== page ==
The majority felt that the lockdown would have a negative impact. For most of these students, it seems that the removal of their social interactions or daily routines will destabilise their general wellbeing to the point where they will struggle to focus on studies. I think this is pretty understandable, as a mechanical engineering student, I know how easy it can be to fall into the trap of spending every minute of every day on work. I try very hard to avoid that trap, as do many people I know. However, soon the opportunities to take time away with friends or family will be very limited.
I can also imagine that for 1st year students, the news couldn’t be more anti-climatic for a cohort who so far have not experienced the true fresher experience.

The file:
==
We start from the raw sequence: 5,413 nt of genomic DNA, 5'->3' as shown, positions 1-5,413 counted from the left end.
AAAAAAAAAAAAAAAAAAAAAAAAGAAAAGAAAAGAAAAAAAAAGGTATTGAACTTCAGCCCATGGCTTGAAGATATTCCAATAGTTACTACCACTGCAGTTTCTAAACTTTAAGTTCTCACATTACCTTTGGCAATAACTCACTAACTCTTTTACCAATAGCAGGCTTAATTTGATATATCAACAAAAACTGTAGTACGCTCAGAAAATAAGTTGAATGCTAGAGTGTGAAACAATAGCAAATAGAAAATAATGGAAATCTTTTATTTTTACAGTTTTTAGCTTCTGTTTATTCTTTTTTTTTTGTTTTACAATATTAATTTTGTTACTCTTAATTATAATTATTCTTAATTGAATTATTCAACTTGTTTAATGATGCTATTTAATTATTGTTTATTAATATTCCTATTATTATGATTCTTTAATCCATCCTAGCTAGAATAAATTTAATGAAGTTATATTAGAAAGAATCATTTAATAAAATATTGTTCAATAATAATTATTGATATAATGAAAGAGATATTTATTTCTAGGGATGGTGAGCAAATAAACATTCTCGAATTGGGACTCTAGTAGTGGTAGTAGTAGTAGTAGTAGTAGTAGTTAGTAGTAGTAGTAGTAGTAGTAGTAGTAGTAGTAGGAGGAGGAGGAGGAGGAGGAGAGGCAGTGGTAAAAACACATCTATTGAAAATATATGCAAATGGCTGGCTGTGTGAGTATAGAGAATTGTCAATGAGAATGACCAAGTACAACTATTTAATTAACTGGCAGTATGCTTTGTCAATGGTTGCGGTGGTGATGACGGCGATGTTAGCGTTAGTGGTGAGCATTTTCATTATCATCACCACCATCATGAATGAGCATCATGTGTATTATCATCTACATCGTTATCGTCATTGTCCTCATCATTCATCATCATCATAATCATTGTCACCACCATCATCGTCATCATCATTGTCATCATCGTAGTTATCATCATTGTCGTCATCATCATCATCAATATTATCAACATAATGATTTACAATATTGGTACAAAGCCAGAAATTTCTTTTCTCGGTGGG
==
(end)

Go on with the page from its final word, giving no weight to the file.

There were a few who felt the positive however, and those that elaborated on their stance shared a hope that lockdown would improve productivity. One student said they will have more time to sleep which may in turn benefit their progress, at the same time they reckoned that they may end up being less productive than they hope.
There were a few who were neutral, stating that lockdown would make little difference to their current remote learning.
Q9. IF YOU DISAGREE WITH THE UK GOVERNMENT’S DECISION, WHAT ACTION(S) WOULD YOU HAVE PREFERRED?
I was honestly slightly surpised at the volume of suggestions in response to this question. I think I expected more people to think lockdown was the only way to go given the projections. For these respondents though, they seem to be aware of the severity of the situation facing us, its just that they would rather other rigorous actions were taken.